Sunday, January 29, 2017

Atomic Bomb Dome - Japan

With the official that I got last October, I've now 3 cards of the Atomic Bomb Dome, the most recognizable monument at Hiroshima Peace Memorial. 
The 1st two cards are officials, one of them from Indonesia, and the 3rd card was sent in 2009 by Adriana. 

ID-193304, sent by Febriani.
The A-Bomb Dome is a symbol of peace which most people have at least seen at one time in a picture. The building, which was designed by a Czech architect in 1915, had been used as the Hiroshima Prefectural Industrial Promotion Hall.

JP-642775, sent by Kiyoshi.
Hiroshima citizens back then loved so much European modern-style buildings of the time. In 1912, the National Confectionery Exposition was held in this place. From that exposition, Baumkuchen, which represented German cake, was manufactured and sold in Japan for the first time. Since the Hiroshima Prefectural Industrial Promotion Hall was located only around 160 meters from the hypocenter, the building was blown up, and all those inside the building died.

However, the building was not destroyed completely because the blast of the atomic bomb, which was vaporized in the air, prevented it from totally collapsing. It was designated a UNESCO World Heritage Site in 1996 and has been representing people's prayers for a lasting peace. - in: http://visithiroshima.net/world_heritage/a-bomb_dome.html

Chengjiang Fossil Site - China

China has many, many UNESCO sites, and by many I mean 50 sites, it is the 2nd country with most sites. The country with most sites in Italy. 
It wasn't easy to get cards from all the chinese sites but thanks to Chenzhen and Danise, I've now these 2 cards of the Chengjiang Fossil Site, inscribed in 2012. 

A hilly 512 ha site in Yunnan province, Chengjiang’s fossils present the most complete record of an early Cambrian marine community with exceptionally preserved biota, displaying the anatomy of hard and soft tissues in a very wide variety of organisms, invertebrate and vertebrate. They record the early establishment of a complex marine ecosystem. 

The site documents at least sixteen phyla and a variety of enigmatic groups as well as about 196 species, presenting exceptional testimony to the rapid diversification of life on Earth 530 million years ago, when almost all of today’s major animal groups emerged. It opens a palaeobiological window of great significance to scholarship. - in: http://whc.unesco.org/en/list/1388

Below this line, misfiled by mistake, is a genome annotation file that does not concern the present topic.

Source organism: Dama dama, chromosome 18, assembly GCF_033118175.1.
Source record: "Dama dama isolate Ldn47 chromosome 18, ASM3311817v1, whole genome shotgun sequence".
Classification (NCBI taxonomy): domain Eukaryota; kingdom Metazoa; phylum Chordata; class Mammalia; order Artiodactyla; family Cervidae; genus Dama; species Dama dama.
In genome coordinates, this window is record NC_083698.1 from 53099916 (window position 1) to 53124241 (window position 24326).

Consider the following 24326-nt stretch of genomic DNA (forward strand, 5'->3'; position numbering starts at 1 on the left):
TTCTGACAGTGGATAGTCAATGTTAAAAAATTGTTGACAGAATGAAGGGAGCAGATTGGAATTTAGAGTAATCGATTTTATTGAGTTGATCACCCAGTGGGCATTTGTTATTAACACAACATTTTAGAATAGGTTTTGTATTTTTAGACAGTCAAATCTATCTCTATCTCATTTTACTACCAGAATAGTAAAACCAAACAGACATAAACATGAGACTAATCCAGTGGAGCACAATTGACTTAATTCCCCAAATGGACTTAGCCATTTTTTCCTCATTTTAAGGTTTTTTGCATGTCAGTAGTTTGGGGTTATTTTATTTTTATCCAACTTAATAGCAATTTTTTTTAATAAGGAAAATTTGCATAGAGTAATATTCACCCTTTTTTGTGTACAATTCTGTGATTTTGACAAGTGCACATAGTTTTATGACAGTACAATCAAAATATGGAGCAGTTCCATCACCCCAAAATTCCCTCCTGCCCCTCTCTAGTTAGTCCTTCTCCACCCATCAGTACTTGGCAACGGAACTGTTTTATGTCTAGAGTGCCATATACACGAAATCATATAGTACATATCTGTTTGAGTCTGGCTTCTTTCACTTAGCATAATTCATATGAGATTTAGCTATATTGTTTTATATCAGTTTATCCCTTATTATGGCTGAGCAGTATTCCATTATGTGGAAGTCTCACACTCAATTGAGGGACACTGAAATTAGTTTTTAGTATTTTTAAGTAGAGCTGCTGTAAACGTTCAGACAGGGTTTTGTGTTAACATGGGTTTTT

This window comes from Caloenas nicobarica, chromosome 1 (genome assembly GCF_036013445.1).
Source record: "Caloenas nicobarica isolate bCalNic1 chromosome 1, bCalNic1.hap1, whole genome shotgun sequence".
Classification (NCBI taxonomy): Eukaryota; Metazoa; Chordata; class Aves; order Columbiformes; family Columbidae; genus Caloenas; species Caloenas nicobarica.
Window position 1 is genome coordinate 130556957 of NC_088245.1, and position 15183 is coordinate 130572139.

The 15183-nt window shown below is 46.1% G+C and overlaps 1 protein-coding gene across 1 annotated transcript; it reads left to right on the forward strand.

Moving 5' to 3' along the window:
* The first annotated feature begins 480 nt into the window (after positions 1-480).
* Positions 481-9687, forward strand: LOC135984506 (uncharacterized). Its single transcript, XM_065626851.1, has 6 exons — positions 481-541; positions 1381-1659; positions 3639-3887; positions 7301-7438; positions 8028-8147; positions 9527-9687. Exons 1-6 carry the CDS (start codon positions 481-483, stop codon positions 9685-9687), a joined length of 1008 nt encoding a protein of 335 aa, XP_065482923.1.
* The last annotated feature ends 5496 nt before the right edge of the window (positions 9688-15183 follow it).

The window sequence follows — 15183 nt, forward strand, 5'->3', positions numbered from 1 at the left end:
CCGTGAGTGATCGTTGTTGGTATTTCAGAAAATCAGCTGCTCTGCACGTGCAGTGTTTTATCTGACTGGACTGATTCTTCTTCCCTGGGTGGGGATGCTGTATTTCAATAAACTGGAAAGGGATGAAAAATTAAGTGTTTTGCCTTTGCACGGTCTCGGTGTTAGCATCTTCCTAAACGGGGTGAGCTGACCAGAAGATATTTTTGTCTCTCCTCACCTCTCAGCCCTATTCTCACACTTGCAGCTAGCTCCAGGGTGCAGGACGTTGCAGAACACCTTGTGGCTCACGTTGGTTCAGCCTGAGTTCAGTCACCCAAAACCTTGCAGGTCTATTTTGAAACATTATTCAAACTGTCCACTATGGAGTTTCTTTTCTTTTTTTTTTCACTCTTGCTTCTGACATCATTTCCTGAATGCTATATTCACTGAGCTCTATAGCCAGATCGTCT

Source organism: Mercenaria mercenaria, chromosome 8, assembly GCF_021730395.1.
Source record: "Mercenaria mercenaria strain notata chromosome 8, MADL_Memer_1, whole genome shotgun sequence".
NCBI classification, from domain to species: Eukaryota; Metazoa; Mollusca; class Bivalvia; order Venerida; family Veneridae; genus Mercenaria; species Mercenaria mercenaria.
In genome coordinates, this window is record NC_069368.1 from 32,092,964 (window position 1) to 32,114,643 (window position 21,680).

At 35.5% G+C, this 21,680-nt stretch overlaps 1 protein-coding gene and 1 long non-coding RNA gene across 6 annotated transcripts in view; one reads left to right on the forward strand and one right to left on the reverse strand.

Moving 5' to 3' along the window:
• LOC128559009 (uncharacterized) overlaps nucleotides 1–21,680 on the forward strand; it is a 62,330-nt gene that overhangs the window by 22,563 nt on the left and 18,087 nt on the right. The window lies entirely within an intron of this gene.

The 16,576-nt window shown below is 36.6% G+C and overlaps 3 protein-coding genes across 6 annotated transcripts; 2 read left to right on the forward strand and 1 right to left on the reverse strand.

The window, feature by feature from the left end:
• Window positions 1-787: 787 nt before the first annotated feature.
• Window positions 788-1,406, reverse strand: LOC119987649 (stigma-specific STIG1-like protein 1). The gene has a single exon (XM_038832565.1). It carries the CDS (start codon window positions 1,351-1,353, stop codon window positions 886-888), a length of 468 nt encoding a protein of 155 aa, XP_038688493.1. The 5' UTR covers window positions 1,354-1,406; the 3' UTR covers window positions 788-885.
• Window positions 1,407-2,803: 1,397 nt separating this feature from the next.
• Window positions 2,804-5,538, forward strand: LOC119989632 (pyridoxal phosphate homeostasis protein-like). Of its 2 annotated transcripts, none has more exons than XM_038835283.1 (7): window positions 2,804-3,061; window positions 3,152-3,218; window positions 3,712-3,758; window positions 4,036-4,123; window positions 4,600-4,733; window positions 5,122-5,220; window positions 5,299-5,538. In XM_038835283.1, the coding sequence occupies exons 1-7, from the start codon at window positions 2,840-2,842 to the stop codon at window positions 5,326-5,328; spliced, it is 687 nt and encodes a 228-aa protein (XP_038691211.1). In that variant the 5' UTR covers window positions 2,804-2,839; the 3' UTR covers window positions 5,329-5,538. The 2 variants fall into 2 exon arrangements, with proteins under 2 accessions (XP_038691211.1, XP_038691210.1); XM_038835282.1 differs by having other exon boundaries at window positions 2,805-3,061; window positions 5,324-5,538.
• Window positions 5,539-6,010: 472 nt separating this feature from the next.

Saturday, January 28, 2017

Gol Gumbaz - India

This is the 2nd card K. R. Bhat sent me. 

Gol Gumbaz, the mausoleum of Muhammad Adil Shah (AD 1626 –56) located in Bijapur, District Bijapur, Karnataka State is an important monument of Indo-Islamic architecture aptly known for its amazing dimensions and unique acoustic features. 

The construction of this building was completed and the deceased king was interred in this building in 1034 AH (AD 1656) and contains the sepulcher containing the tombs of Muhammad Adil Shah (AD 1626-1656), the seventh Sultan of the Adil Shahi dynasty, his wives and daughters. Soon after his accession to the throne in AD 1626, the Sultan started constructing this edifice for burying his mortal remains. He was buried in the vast vault beneath the floor along with other family members. The exact position of the real tomb is indicated by the wooden canopy kept on the high platform at the middle of the floor of the hall.
This edifice ranks among the most imposing ones in India for the sheer monumentality of its massive dome and its floor area. - in: http://asi.nic.in/asi_monu_tktd_karnataka_golgumbaz.asp

Golden Temple - India

After a UNESCO trade with K. R. Bath, we traded again. He was looking for markets and stalls cards. I had two available cards and choose this and another card from his albuns. The 2nd of these 2 cards was sent in 2013 by Sarah.

The Golden Temple is located in the city Amritsar, Northern Punjab, India, which is close to the border of Pakistan.

The Harmandir Sahib is the holiest shrine in Sikhism. Previously (and still more commonly) known as the Golden Temple, it was officially renamed Harmandir Sahib in March 2005. The temple (or gurdwara) is a major pilgrimage destination for Sikhs from all over the world, as well as an increasingly popular tourist attraction.
Unlike many historical sacred sites, the Golden Temple of Amritsar is still fully alive with religious fervor and sacredness, and visitors are welcomed to join in the experience. Although the building itself has great historical and architectural interest, it is the Golden Temple's great spiritual meaning for Sikh believers (and others) that is most memorable to visitors. In a country that is exceptionally rich with vibrant devotion, Frommer's rates the Golden Temple "the most tangibly spiritual place in the country."